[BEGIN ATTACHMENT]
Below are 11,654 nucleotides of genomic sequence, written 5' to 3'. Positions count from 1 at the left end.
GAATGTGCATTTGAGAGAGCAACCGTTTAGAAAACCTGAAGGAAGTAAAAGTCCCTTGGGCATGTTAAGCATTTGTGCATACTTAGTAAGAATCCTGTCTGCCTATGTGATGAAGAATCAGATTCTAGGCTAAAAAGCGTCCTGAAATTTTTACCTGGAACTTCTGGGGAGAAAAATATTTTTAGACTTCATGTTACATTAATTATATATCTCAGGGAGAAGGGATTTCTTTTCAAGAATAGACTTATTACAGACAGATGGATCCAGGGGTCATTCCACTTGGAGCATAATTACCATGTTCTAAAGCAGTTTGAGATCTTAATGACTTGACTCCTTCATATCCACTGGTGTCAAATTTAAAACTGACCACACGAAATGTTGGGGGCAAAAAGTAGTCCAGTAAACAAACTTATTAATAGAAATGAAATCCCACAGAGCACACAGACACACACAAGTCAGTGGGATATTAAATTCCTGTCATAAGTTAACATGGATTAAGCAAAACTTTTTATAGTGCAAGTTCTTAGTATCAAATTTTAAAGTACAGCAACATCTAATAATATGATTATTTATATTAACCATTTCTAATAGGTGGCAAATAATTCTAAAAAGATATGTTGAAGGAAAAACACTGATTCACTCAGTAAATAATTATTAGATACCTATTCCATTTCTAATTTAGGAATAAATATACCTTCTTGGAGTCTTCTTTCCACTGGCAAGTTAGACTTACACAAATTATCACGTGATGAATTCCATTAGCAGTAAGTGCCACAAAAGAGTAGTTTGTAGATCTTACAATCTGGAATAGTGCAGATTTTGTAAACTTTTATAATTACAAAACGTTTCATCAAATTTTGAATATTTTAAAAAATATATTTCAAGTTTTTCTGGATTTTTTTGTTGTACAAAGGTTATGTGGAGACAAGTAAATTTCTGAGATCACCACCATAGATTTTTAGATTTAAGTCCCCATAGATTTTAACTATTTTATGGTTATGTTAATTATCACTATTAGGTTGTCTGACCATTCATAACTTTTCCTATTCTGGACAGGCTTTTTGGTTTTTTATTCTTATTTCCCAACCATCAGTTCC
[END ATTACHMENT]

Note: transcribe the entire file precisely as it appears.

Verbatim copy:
Below are 11,654 nucleotides of genomic sequence, written 5' to 3'. Positions count from 1 at the left end.
GAATGTGCATTTGAGAGAGCAACCGTTTAGAAAACCTGAAGGAAGTAAAAGTCCCTTGGGCATGTTAAGCATTTGTGCATACTTAGTAAGAATCCTGTCTGCCTATGTGATGAAGAATCAGATTCTAGGCTAAAAAGCGTCCTGAAATTTTTACCTGGAACTTCTGGGGAGAAAAATATTTTTAGACTTCATGTTACATTAATTATATATCTCAGGGAGAAGGGATTTCTTTTCAAGAATAGACTTATTACAGACAGATGGATCCAGGGGTCATTCCACTTGGAGCATAATTACCATGTTCTAAAGCAGTTTGAGATCTTAATGACTTGACTCCTTCATATCCACTGGTGTCAAATTTAAAACTGACCACACGAAATGTTGGGGGCAAAAAGTAGTCCAGTAAACAAACTTATTAATAGAAATGAAATCCCACAGAGCACACAGACACACACAAGTCAGTGGGATATTAAATTCCTGTCATAAGTTAACATGGATTAAGCAAAACTTTTTATAGTGCAAGTTCTTAGTATCAAATTTTAAAGTACAGCAACATCTAATAATATGATTATTTATATTAACCATTTCTAATAGGTGGCAAATAATTCTAAAAAGATATGTTGAAGGAAAAACACTGATTCACTCAGTAAATAATTATTAGATACCTATTCCATTTCTAATTTAGGAATAAATATACCTTCTTGGAGTCTTCTTTCCACTGGCAAGTTAGACTTACACAAATTATCACGTGATGAATTCCATTAGCAGTAAGTGCCACAAAAGAGTAGTTTGTAGATCTTACAATCTGGAATAGTGCAGATTTTGTAAACTTTTATAATTACAAAACGTTTCATCAAATTTTGAATATTTTAAAAAATATATTTCAAGTTTTTCTGGATTTTTTTGTTGTACAAAGGTTATGTGGAGACAAGTAAATTTCTGAGATCACCACCATAGATTTTTAGATTTAAGTCCCCATAGATTTTAACTATTTTATGGTTATGTTAATTATCACTATTAGGTTGTCTGACCATTCATAACTTTTCCTATTCTGGACAGGCTTTTTGGTTTTTTATTCTTATTTCCCAACCATCAGTTCC